It may be more accurate to call both short-term and long-term disability insurance “wage replacement insurance.” Let’s back up a little before we get into that.
This is a tough example, but it happened to a friend. She was a mid-level executive at a health care company and had been feeling not quite right for a while. Her doctors were testing her for a number of different things but could not seem to nail down a diagnosis or a prognosis. The process took months; she used up all of her paid time off — the company did not differentiate between sick time and vacation — and started to take time off without pay.
After a few months of ruling things out, her doctors had a diagnosis: amyotrophic lateral sclerosis. ALS is a progressive neurodegenerative disease, and it is fatal. No one could tell our friend which systems would be affected or if she and her family could expect a certain sequence of events. No one could predict how long any of this would take, either.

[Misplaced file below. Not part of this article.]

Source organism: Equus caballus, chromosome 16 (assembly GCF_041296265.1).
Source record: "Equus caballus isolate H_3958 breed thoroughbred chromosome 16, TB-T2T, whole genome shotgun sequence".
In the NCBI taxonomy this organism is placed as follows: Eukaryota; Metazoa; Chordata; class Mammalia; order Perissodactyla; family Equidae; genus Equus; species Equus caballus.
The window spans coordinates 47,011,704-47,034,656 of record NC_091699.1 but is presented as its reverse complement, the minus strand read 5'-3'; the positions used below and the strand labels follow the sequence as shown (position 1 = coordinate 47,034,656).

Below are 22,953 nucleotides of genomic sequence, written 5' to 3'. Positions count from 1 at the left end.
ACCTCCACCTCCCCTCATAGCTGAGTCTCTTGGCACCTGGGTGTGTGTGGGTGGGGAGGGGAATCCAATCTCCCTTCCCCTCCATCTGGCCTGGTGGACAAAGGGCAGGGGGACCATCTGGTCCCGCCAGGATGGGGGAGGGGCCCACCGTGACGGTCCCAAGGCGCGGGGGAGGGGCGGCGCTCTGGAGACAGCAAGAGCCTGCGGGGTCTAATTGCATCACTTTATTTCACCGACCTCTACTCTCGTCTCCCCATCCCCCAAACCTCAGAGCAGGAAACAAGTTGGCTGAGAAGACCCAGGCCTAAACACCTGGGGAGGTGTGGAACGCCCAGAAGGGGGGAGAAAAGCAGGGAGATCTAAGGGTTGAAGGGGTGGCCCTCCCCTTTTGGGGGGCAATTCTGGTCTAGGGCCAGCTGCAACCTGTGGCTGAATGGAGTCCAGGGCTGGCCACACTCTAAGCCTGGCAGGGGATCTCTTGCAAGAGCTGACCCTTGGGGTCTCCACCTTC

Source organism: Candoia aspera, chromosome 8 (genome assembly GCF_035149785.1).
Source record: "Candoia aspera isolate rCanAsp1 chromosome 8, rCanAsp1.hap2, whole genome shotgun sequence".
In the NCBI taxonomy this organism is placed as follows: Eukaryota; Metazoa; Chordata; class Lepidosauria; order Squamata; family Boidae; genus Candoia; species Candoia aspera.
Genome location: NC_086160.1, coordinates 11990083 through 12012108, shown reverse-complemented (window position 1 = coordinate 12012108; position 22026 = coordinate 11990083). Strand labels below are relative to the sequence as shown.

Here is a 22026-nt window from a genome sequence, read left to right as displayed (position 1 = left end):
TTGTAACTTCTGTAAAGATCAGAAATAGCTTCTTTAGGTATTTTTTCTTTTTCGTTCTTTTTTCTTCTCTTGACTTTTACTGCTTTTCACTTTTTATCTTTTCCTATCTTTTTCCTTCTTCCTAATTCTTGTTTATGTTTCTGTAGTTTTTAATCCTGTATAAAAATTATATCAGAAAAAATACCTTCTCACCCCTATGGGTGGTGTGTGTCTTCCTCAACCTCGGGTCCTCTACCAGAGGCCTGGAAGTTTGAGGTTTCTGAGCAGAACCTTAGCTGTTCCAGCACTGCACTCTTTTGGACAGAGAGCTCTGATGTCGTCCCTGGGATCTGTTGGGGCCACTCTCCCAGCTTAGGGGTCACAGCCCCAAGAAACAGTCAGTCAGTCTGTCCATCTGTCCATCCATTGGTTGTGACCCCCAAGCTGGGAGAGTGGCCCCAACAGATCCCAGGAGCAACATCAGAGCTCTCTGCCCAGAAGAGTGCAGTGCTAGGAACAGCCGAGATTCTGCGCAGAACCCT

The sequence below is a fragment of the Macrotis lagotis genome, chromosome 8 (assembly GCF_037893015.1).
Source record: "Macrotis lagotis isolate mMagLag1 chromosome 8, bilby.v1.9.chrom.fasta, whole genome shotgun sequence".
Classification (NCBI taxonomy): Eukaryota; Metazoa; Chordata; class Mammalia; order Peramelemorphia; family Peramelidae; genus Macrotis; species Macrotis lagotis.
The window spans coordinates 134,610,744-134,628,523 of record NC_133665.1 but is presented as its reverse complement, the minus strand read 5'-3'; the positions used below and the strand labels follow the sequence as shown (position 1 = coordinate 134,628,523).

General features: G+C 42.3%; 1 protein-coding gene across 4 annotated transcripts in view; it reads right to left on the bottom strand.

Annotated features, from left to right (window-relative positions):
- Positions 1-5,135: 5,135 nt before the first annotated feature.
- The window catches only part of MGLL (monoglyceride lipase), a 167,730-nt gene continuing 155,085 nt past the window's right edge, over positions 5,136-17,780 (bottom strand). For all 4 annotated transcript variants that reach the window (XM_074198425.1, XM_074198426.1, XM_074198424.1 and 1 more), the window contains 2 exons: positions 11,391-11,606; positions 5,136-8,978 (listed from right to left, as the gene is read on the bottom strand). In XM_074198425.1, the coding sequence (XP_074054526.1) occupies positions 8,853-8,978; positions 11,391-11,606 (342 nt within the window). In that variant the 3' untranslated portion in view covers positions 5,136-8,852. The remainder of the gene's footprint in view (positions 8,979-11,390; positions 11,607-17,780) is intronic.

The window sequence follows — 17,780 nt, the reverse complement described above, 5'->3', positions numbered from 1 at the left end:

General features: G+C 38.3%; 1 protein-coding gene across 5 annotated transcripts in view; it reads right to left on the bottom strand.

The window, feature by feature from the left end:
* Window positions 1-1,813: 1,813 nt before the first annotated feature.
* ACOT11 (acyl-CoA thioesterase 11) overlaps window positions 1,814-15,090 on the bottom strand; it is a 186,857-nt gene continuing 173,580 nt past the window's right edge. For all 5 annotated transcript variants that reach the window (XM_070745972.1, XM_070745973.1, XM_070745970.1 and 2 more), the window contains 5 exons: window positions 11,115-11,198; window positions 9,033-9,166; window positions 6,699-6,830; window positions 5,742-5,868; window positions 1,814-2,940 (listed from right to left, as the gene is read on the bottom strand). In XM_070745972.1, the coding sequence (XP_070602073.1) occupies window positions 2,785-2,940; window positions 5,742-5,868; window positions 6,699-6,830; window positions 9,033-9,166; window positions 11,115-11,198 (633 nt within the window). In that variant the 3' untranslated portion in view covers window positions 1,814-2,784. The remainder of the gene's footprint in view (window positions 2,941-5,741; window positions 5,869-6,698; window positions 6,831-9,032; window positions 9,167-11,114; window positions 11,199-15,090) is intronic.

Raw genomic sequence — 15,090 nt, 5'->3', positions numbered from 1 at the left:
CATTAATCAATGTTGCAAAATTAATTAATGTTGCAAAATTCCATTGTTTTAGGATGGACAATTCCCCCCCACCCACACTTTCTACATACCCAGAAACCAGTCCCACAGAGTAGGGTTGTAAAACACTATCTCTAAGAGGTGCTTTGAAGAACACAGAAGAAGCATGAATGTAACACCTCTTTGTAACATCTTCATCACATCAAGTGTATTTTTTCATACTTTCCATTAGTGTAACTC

Her speech was among the first things to go, and it quickly became apparent that her ALS included dementia, too. Continuing in her job was not an option. She had negotiated contracts for a living; it just wouldn’t work.
Her company had a great benefits package (this happened a while back), so she had employer-sponsored short-term and long-term disability coverage. She also had a mortgage and household obligations; her family needed her salary.
The short-term disability coverage kicked in immediately because she had exhausted her PTO (there is usually a waiting period, sometimes as long as 14 days). The policy paid her 60 percent of her salary, based on her gross weekly earnings. This was short-term coverage, though, and that meant the benefit period would run out, in her case, in 90 days (the industry maximum is two years).
Her family turned to the long-term disability policy. We’ll explain the next steps in our next post.
Source: Insurance Information InstituteShare